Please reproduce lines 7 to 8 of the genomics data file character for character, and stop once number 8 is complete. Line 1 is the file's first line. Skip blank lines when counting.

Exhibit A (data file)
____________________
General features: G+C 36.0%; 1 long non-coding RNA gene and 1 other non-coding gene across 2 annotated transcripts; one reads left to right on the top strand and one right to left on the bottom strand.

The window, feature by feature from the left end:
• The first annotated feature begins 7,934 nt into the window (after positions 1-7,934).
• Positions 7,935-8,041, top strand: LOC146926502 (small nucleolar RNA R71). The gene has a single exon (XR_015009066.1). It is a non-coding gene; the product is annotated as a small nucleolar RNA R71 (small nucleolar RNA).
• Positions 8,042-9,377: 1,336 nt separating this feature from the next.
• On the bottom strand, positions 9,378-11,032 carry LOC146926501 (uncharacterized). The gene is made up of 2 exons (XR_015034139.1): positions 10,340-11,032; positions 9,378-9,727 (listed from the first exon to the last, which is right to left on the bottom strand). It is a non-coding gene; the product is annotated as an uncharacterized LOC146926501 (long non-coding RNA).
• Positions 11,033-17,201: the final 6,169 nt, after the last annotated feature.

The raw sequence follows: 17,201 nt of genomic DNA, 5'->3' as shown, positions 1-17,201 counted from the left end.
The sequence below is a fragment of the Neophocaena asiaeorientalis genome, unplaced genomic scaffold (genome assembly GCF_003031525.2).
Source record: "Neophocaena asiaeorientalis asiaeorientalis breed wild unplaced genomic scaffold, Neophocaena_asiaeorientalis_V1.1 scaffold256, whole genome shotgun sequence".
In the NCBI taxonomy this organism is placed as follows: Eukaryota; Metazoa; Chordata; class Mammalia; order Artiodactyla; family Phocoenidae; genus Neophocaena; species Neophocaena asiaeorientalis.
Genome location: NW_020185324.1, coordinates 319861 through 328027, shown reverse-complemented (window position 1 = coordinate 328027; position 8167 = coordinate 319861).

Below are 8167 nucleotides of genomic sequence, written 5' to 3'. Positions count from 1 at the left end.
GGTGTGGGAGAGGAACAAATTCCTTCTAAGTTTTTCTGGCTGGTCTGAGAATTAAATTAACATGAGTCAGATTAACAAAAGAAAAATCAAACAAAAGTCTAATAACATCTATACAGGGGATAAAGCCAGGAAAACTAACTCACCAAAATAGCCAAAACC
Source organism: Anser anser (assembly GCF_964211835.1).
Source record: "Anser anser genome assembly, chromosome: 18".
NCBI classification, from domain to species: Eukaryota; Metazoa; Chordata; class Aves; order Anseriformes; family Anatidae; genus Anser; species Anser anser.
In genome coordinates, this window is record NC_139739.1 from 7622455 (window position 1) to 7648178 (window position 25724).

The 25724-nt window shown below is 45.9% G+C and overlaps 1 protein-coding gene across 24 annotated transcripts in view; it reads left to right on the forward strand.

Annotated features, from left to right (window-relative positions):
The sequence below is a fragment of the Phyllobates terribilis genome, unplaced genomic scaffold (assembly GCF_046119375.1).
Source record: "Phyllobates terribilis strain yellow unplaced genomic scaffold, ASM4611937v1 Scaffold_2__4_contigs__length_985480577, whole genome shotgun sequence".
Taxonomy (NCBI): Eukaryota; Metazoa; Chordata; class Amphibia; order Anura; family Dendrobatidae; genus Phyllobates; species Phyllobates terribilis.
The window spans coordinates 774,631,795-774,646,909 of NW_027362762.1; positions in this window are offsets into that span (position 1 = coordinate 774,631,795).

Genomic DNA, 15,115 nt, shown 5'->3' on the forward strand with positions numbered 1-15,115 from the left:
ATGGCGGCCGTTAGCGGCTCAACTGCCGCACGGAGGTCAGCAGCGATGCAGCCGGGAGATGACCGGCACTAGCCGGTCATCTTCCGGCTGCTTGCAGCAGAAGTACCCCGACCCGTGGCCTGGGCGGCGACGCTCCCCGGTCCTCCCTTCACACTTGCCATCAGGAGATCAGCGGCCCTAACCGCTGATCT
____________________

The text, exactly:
• Positions 11,033-17,201: the final 6,169 nt, after the last annotated feature.

The raw sequence follows: 17,201 nt of genomic DNA, 5'->3' as shown, positions 1-17,201 counted from the left end.